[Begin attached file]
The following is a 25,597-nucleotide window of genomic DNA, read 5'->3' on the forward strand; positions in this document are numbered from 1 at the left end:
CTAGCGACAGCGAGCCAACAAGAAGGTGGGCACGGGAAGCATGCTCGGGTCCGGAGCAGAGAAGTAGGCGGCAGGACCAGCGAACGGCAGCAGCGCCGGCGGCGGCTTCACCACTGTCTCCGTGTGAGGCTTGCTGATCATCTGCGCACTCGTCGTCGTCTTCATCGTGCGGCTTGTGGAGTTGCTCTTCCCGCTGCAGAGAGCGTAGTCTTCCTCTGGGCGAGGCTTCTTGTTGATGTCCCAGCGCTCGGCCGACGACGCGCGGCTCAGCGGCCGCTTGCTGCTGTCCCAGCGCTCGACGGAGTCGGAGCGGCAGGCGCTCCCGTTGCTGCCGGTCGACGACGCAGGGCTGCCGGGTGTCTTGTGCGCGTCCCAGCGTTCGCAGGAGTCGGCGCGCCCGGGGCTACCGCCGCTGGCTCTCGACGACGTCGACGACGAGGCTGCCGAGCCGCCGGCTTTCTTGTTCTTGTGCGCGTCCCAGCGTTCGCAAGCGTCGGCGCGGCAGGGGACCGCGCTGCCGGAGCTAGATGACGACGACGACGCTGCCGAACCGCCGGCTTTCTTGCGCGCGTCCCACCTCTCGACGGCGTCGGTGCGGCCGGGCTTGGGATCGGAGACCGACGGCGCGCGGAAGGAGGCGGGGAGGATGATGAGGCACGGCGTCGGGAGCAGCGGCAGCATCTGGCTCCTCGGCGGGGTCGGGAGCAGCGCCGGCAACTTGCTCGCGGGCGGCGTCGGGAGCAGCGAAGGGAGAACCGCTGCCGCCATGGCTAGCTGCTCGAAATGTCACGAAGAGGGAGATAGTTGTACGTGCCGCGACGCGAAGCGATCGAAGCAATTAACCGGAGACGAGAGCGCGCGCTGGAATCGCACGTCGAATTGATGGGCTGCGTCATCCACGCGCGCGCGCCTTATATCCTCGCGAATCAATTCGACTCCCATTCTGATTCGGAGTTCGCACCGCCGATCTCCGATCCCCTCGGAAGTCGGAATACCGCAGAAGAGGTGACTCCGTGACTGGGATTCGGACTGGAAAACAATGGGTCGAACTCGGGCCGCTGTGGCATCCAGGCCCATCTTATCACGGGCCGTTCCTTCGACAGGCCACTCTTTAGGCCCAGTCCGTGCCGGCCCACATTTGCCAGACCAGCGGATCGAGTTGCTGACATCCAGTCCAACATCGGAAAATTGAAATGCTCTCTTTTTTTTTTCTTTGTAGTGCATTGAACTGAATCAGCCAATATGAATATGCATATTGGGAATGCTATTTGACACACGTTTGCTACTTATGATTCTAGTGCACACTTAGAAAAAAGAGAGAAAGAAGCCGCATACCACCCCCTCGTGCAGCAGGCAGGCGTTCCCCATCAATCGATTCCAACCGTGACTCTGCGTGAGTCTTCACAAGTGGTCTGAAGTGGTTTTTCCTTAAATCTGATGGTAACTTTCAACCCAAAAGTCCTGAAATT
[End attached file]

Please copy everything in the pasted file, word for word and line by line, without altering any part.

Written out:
The following is a 25,597-nucleotide window of genomic DNA, read 5'->3' on the forward strand; positions in this document are numbered from 1 at the left end:
CTAGCGACAGCGAGCCAACAAGAAGGTGGGCACGGGAAGCATGCTCGGGTCCGGAGCAGAGAAGTAGGCGGCAGGACCAGCGAACGGCAGCAGCGCCGGCGGCGGCTTCACCACTGTCTCCGTGTGAGGCTTGCTGATCATCTGCGCACTCGTCGTCGTCTTCATCGTGCGGCTTGTGGAGTTGCTCTTCCCGCTGCAGAGAGCGTAGTCTTCCTCTGGGCGAGGCTTCTTGTTGATGTCCCAGCGCTCGGCCGACGACGCGCGGCTCAGCGGCCGCTTGCTGCTGTCCCAGCGCTCGACGGAGTCGGAGCGGCAGGCGCTCCCGTTGCTGCCGGTCGACGACGCAGGGCTGCCGGGTGTCTTGTGCGCGTCCCAGCGTTCGCAGGAGTCGGCGCGCCCGGGGCTACCGCCGCTGGCTCTCGACGACGTCGACGACGAGGCTGCCGAGCCGCCGGCTTTCTTGTTCTTGTGCGCGTCCCAGCGTTCGCAAGCGTCGGCGCGGCAGGGGACCGCGCTGCCGGAGCTAGATGACGACGACGACGCTGCCGAACCGCCGGCTTTCTTGCGCGCGTCCCACCTCTCGACGGCGTCGGTGCGGCCGGGCTTGGGATCGGAGACCGACGGCGCGCGGAAGGAGGCGGGGAGGATGATGAGGCACGGCGTCGGGAGCAGCGGCAGCATCTGGCTCCTCGGCGGGGTCGGGAGCAGCGCCGGCAACTTGCTCGCGGGCGGCGTCGGGAGCAGCGAAGGGAGAACCGCTGCCGCCATGGCTAGCTGCTCGAAATGTCACGAAGAGGGAGATAGTTGTACGTGCCGCGACGCGAAGCGATCGAAGCAATTAACCGGAGACGAGAGCGCGCGCTGGAATCGCACGTCGAATTGATGGGCTGCGTCATCCACGCGCGCGCGCCTTATATCCTCGCGAATCAATTCGACTCCCATTCTGATTCGGAGTTCGCACCGCCGATCTCCGATCCCCTCGGAAGTCGGAATACCGCAGAAGAGGTGACTCCGTGACTGGGATTCGGACTGGAAAACAATGGGTCGAACTCGGGCCGCTGTGGCATCCAGGCCCATCTTATCACGGGCCGTTCCTTCGACAGGCCACTCTTTAGGCCCAGTCCGTGCCGGCCCACATTTGCCAGACCAGCGGATCGAGTTGCTGACATCCAGTCCAACATCGGAAAATTGAAATGCTCTCTTTTTTTTTTCTTTGTAGTGCATTGAACTGAATCAGCCAATATGAATATGCATATTGGGAATGCTATTTGACACACGTTTGCTACTTATGATTCTAGTGCACACTTAGAAAAAAGAGAGAAAGAAGCCGCATACCACCCCCTCGTGCAGCAGGCAGGCGTTCCCCATCAATCGATTCCAACCGTGACTCTGCGTGAGTCTTCACAAGTGGTCTGAAGTGGTTTTTCCTTAAATCTGATGGTAACTTTCAACCCAAAAGTCCTGAAATT